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Reviewed by Matthew Bey, © 2008

Format: Movie
By:   Catherine Hardwicke and Stephenie Meyer
Genre:   Teen Romance
Review Date:   November 23, 2008
Audience Rating:   PG-13
RevSF Rating:   4/10 (What Is This?)

Haven't we seen enough unoriginal rehashings of vampire stories? It's pretty sad when something undead gets so damn old.

But let's face facts, Twilight is a youth movie. At the screening I attended, I was probably the only adult present who wasn't a chaperone. For the majority of the audience, the vampire mythos is still as fresh and as clean as a twenty-three year-old actor playing a high-school student.

I was probably the only one in the theater who remembered another story about a high-school girl falling in love with a brooding yet gentle bloodsucker. But Buffy is an old lady now, and there's no place for her in the teeny-bopper set.

Twilight begins with our heroine moving from sunny Phoenix to the rain-drenched coast of Washington state. She's making the move mid-semester so she can live with her taciturn father while her mom and stepfather hit the road.

In a surprising divergence from cliche, her new schoolmates aren't bitchy and hierarchical. They are welcoming, close knit, goofy, and awkward. All in all, they seem pretty pleasant.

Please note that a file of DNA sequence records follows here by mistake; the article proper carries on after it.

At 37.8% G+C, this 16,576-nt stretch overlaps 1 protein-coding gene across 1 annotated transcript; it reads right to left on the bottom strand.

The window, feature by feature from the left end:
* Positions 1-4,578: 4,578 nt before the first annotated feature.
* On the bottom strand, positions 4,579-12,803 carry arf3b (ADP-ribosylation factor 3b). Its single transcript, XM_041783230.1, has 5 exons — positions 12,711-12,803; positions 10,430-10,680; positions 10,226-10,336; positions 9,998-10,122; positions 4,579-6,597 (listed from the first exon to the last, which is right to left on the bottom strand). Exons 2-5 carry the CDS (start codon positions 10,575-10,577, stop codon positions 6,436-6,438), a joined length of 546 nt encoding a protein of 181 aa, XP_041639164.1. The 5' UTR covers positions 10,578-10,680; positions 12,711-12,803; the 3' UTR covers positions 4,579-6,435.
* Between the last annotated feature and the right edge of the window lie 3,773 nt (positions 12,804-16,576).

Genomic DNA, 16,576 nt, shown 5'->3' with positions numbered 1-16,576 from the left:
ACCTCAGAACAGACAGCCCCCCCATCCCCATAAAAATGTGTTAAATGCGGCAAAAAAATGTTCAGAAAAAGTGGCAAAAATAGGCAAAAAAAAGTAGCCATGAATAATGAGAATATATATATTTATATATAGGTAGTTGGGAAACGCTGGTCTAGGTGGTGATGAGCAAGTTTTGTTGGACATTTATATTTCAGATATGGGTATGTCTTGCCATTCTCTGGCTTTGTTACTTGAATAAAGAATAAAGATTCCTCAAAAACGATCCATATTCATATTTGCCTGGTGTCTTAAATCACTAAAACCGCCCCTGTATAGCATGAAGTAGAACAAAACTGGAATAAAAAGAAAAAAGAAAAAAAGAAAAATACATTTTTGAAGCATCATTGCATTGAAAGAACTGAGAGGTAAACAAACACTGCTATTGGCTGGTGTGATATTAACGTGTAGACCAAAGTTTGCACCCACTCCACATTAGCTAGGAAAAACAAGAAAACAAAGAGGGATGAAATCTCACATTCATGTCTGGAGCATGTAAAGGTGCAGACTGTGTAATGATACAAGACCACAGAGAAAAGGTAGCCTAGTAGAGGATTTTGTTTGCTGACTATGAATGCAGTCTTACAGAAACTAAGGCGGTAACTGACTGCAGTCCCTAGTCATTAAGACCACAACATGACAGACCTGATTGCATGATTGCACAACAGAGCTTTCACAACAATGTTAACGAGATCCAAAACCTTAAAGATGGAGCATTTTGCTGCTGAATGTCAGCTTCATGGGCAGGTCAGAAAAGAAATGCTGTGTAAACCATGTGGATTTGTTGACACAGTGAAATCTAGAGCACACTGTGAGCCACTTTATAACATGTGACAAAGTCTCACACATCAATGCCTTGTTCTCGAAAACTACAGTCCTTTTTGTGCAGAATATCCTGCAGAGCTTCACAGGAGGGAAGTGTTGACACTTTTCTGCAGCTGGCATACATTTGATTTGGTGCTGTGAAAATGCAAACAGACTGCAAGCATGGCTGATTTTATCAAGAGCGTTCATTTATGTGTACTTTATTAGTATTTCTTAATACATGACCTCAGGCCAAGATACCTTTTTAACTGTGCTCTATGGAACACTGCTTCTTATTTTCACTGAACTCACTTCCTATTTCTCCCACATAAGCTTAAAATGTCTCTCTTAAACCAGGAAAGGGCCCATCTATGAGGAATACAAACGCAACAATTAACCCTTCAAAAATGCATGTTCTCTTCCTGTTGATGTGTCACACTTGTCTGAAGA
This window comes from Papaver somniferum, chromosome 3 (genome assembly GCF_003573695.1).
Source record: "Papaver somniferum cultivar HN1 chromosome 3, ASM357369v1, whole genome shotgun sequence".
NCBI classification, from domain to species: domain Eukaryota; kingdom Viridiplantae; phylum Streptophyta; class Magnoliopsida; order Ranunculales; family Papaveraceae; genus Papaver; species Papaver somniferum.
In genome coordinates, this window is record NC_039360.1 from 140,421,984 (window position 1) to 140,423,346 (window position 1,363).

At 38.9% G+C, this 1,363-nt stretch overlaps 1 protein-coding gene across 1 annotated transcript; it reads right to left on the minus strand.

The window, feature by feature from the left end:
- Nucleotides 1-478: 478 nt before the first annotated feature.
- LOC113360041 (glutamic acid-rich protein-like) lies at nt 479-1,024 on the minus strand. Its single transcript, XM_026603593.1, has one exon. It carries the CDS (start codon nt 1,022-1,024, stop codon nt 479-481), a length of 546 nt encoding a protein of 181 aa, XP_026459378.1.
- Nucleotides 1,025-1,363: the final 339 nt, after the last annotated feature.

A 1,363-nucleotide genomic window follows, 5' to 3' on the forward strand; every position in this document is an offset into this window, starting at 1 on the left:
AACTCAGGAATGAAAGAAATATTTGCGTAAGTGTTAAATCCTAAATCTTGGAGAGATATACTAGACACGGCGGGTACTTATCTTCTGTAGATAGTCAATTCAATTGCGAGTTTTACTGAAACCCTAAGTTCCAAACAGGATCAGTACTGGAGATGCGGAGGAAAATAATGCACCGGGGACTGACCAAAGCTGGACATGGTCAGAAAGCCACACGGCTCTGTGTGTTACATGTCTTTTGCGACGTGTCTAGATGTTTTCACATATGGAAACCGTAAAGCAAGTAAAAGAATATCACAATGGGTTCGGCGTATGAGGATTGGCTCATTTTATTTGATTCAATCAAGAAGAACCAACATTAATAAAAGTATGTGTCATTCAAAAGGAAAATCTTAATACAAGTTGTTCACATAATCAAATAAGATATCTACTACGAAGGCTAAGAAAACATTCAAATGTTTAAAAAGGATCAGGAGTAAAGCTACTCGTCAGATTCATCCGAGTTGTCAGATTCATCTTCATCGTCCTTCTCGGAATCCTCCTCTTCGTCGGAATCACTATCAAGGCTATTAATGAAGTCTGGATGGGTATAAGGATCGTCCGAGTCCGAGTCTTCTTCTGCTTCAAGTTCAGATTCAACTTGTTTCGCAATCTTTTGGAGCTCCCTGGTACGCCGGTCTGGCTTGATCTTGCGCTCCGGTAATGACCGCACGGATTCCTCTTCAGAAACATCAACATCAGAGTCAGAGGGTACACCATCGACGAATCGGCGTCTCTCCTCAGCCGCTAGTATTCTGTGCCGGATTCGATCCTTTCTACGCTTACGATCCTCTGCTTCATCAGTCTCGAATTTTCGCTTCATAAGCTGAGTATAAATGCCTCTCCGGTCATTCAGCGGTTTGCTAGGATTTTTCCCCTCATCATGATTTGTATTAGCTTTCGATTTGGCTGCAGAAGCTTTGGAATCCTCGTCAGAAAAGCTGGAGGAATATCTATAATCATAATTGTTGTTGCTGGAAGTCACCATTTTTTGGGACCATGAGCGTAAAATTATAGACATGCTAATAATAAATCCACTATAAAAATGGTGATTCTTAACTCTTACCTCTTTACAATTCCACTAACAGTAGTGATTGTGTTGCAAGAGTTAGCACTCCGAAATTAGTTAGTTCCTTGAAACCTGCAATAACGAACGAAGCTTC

And then the vampires walk into the school cafeteria. The centenarian nosferatu look more like Vogue models than high-school students. They are coiffed, poised, and incredibly rich. They all wear yellow contact lenses and that wide-eyed goosed expression that you see on cover girls.

Being the only one in school as pale as the vampires, our heroine immediately strikes up a romance with the boy vampire with the highest-moussed hair.

From there, the rest of the two-hour movie is explaining to the audience how awesome it is to be a vampire. Apparently there's hardly any actual downside to being undead. These vampires never have to sleep. They get to go to prom and graduation over and over forever. They have a loving family, nice clothes, cool cars, super-strength, psychic powers, and they can go out on cloudy days. They can even go out on sunny days, but the sunlight makes their skin sparkle like My Little Ponies, which creeps out adults, but the chicks dig it. Corpses sparkle, don't they?

You hardly wonder why they bother using the word "vampire" at all. Why not just call them super-humans on a liquid diet? (For more discussion on the super-herofication of vampires, see the RevCast Roundtable001)

The one drawback of being a vampire is you can't make out with your underage girlfriend without risking a frenzied loss of control that could either kill her or make her pregnant.

Aside from a total lack of originality, and the weird suggestion that teenage girls secretly want to date mostly-dead senior citizens, this is a pretty movie with a talented cast.

And if you secretly harbor fantasies about dreamy vampire boys, this is the movie for you. Just pretend that you're there as a chaperone.

Matthew Bey lost his chaperone years ago.

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